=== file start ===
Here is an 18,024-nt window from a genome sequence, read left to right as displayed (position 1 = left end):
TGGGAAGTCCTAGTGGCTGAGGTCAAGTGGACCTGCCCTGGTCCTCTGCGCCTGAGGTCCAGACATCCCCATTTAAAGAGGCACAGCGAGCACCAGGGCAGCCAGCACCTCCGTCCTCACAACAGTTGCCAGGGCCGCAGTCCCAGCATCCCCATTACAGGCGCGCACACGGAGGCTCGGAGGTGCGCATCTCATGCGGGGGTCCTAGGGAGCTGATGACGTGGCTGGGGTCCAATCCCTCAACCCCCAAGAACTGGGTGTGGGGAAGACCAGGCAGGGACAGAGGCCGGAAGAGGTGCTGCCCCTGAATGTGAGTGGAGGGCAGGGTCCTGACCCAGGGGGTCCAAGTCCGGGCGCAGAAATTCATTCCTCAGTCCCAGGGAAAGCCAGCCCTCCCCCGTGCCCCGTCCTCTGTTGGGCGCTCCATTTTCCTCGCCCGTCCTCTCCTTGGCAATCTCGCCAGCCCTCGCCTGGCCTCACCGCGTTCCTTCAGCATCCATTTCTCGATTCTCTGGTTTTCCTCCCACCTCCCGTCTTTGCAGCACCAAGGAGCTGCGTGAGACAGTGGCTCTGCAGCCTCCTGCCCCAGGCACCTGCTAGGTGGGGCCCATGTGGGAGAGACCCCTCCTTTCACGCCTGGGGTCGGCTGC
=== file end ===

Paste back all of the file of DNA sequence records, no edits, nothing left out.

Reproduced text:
Here is an 18,024-nt window from a genome sequence, read left to right as displayed (position 1 = left end):
TGGGAAGTCCTAGTGGCTGAGGTCAAGTGGACCTGCCCTGGTCCTCTGCGCCTGAGGTCCAGACATCCCCATTTAAAGAGGCACAGCGAGCACCAGGGCAGCCAGCACCTCCGTCCTCACAACAGTTGCCAGGGCCGCAGTCCCAGCATCCCCATTACAGGCGCGCACACGGAGGCTCGGAGGTGCGCATCTCATGCGGGGGTCCTAGGGAGCTGATGACGTGGCTGGGGTCCAATCCCTCAACCCCCAAGAACTGGGTGTGGGGAAGACCAGGCAGGGACAGAGGCCGGAAGAGGTGCTGCCCCTGAATGTGAGTGGAGGGCAGGGTCCTGACCCAGGGGGTCCAAGTCCGGGCGCAGAAATTCATTCCTCAGTCCCAGGGAAAGCCAGCCCTCCCCCGTGCCCCGTCCTCTGTTGGGCGCTCCATTTTCCTCGCCCGTCCTCTCCTTGGCAATCTCGCCAGCCCTCGCCTGGCCTCACCGCGTTCCTTCAGCATCCATTTCTCGATTCTCTGGTTTTCCTCCCACCTCCCGTCTTTGCAGCACCAAGGAGCTGCGTGAGACAGTGGCTCTGCAGCCTCCTGCCCCAGGCACCTGCTAGGTGGGGCCCATGTGGGAGAGACCCCTCCTTTCACGCCTGGGGTCGGCTGC